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Bruce Hamilton

Quality Insider

Optimize This

The assumptions we make about constraints can kill us

Published: Monday, March 7, 2011 - 06:00

Sometimes things that seem factual are not exactly true. Here are a few examples relating to inventory:

• When I was a materials manager, the auditors would declare that we had taken a “good inventory” at year-end when the amount of positive variances was counterbalanced by an equal amount of negative variances. The economic definition of optimize” was at play here with the intent to meet budget. From the standpoint of profits and taxes, the statement was correct—but still not a good thing. Why celebrate the fact that you have too many of some parts and too few of others?

• Our original stockroom had eight-foot wide aisles to accommodate fork truck deliveries of economical order quantities of parts. It all seemed to make sense while were congratulating each other on “cost avoidance.” What a fictitious measurement that is! Half-empty, dust-covered Gaylords with the previous year’s inventory tickets still attached were testimony to the fallacious assumptions we made about “optimalinventory levels.

• To optimize the density of storage, we installed a high-bay automatic storage and retrieval system (ASRS). In 1980, the ASRS was the showpiece at the opening of our new plant. This is a story for another blog; the point here is that a superficial improvement was made in the name of optimization, in this case, of space.

• There was an annual drill that took place about a month before the physical counting of the inventory: Production staff worked overtime to complete all open work orders, including speculative production to cover for the week that the stockroom would be shut down for counting. The incentive for production employees was that if they completed all work in process, then they wouldn’t have to count it. At the same time, a hold was placed on supplier deliveries, ostensibly to stabilize the stockroom for counting, but also to drive down the level of purchased material for the purpose of improving the appearance of inventory turns. The timing of this drill unfortunately coincided with the desire to “optimize” year-end shipments. Mura deluxe!

• We exhausted inventories and worked overtime at year-end to ship orders before year-end. Many orders were shipped a little early. This, after all, “optimized” bonuses for our sales team. Compounding the frenzy, our sales department offered additional discounts to distributors to buy stock that they didn’t need at year-end. Distributors no doubt considered this optimal because we offered them an additional 2-percent discount to buy just before the end of December rather than during the first week of January. Small wonder that January shipments were awful.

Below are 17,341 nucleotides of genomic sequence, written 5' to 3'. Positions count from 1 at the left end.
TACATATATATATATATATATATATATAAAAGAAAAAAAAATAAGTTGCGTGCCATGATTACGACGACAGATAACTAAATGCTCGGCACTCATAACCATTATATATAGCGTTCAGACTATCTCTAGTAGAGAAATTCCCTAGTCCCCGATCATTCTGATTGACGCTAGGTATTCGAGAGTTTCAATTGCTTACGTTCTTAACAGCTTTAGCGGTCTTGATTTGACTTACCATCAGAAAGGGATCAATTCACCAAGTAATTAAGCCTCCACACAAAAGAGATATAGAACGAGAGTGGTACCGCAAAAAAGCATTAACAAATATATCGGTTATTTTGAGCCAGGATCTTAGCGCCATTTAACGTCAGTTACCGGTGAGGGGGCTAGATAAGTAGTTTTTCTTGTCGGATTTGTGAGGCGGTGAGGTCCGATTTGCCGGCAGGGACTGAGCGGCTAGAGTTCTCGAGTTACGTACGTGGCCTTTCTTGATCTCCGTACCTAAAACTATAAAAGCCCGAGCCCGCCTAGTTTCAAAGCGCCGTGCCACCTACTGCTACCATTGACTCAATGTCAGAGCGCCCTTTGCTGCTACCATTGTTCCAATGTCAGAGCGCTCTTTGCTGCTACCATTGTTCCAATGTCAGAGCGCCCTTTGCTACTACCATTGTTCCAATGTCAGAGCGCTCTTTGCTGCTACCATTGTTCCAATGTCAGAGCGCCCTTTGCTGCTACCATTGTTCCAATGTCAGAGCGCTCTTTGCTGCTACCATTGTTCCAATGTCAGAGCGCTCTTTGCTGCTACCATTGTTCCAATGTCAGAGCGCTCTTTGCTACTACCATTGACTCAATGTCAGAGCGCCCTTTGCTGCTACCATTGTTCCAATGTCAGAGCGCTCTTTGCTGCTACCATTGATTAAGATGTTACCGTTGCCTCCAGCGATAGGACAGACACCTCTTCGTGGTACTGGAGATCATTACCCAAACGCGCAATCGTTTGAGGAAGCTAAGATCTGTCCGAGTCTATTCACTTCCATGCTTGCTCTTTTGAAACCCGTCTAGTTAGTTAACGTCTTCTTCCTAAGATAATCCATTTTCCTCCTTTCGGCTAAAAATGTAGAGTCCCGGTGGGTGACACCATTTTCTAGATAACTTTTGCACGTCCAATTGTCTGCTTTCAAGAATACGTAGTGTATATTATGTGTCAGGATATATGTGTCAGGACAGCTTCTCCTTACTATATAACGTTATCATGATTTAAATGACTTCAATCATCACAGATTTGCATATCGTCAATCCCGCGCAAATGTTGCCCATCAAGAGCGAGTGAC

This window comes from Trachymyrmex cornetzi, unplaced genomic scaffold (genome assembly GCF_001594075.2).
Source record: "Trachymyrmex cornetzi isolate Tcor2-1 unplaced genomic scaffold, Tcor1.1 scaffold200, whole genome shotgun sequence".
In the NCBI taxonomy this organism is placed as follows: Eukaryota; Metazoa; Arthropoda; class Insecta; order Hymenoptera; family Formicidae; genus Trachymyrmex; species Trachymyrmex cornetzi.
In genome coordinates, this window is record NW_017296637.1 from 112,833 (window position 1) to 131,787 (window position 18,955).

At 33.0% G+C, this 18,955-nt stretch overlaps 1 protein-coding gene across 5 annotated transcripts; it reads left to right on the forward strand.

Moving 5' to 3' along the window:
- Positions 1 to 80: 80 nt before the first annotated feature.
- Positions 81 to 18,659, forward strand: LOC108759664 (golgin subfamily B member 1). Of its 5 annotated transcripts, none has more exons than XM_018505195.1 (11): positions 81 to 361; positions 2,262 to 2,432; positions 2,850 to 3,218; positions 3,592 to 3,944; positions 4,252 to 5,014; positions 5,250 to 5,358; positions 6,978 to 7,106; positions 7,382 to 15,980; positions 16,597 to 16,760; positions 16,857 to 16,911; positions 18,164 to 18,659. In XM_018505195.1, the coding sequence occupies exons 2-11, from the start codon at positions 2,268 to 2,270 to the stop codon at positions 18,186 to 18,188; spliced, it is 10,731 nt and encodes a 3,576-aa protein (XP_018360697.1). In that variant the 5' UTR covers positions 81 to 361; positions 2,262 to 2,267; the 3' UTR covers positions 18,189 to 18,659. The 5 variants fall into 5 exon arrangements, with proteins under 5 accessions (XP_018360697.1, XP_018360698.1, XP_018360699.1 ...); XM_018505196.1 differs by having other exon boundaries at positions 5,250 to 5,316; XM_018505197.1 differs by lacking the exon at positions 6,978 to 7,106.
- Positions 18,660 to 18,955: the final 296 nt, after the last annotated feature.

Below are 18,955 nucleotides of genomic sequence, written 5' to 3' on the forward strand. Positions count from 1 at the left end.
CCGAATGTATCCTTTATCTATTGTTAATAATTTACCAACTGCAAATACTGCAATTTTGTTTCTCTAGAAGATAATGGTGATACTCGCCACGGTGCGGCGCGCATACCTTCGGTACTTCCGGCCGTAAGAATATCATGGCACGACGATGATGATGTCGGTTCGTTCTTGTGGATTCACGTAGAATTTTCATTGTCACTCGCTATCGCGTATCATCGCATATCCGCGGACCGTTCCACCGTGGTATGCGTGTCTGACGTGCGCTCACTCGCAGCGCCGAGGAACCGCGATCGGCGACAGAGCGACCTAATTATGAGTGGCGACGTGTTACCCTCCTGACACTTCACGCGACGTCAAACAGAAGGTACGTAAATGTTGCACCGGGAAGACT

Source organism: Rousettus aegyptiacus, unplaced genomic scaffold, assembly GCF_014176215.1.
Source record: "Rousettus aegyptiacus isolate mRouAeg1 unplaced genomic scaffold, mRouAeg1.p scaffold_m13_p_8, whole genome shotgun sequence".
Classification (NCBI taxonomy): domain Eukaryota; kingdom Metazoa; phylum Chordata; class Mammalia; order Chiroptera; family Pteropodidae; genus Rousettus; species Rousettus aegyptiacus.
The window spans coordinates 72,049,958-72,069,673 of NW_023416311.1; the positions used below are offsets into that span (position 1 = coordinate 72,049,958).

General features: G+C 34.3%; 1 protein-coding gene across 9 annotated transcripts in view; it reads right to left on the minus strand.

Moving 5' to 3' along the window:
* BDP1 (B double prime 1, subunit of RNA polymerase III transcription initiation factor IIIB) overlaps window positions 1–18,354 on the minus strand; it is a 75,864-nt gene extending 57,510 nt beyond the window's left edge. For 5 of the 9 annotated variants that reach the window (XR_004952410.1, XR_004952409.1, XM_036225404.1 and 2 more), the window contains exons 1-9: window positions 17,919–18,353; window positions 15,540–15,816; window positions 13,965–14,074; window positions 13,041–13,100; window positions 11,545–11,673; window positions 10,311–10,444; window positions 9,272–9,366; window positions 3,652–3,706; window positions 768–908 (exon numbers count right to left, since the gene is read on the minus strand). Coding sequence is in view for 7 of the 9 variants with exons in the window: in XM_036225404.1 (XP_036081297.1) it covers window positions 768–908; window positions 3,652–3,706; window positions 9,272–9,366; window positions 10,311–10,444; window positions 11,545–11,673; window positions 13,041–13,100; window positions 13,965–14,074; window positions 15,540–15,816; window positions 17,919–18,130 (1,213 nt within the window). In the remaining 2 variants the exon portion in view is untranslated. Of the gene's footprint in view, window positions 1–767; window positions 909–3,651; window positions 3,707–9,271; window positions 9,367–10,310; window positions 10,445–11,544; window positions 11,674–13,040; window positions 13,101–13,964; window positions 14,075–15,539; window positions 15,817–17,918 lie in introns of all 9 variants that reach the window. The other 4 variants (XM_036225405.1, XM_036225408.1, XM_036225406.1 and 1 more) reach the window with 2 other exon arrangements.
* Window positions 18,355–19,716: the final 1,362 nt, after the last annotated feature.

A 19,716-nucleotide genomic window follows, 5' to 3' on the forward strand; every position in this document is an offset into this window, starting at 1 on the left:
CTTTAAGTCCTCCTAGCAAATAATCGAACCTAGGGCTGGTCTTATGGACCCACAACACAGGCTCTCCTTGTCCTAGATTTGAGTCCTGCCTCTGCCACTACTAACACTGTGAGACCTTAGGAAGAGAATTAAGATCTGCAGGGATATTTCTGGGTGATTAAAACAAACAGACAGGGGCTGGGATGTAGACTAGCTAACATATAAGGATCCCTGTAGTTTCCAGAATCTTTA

• One final astounding “optimization” practice is “last in, first out” (LIFO) valuation, a confusing practice that most companies use to defer payment of taxes. Under the LIFO valuation, my company was allowed, for tax purposes, to assume that the oldest inventory for a part was never pulled—quite a concept. Inventory value was based on prices paid years earlier, which reduced taxes. I learned about LIFO valuation about the time that inventory levels for parts began to fall below base year levels: the levels used to determine that the first-in inventory was still on the shelf. Suddenly the paper tax benefit was reversed. Toyota Production System detractors asserted that inventories had been reduced below “optimal” levels, causing an increase in taxes. (Fortunately, our wise controller pointed out the net cash that had been saved, silencing those arguments.)

When we aim for optimization, the assumptions we make about the constraints can kill us. The key point from the examples above is that all of the problems created were self-inflicted and based on unquestioned conventional assumptions.

What examples of “optimization” can you add to this discussion? Let me hear from you.

Discuss

About The Author

Bruce Hamilton’s picture

Bruce Hamilton

Bruce Hamilton, president of the Greater Boston Manufacturing Partnership (GBMP), brings hands-on experience as a manager, teacher, and change agent. Prior to GBMP, Hamilton led efforts to transform United Electric Controls Co.’s production from a traditional batch factory to a single-piece-flow environment that has become an international showcase. Hamilton has spoken internationally on lean manufacturing, employee involvement, continuous improvement, and implementing change; and he has contributed to numerous texts ranging from visual control to variety reduction. Hamilton’s blog, Old Lean Dude, is an on-going reflection on lean philosophy and practices with an emphasis on keeping good jobs close to home.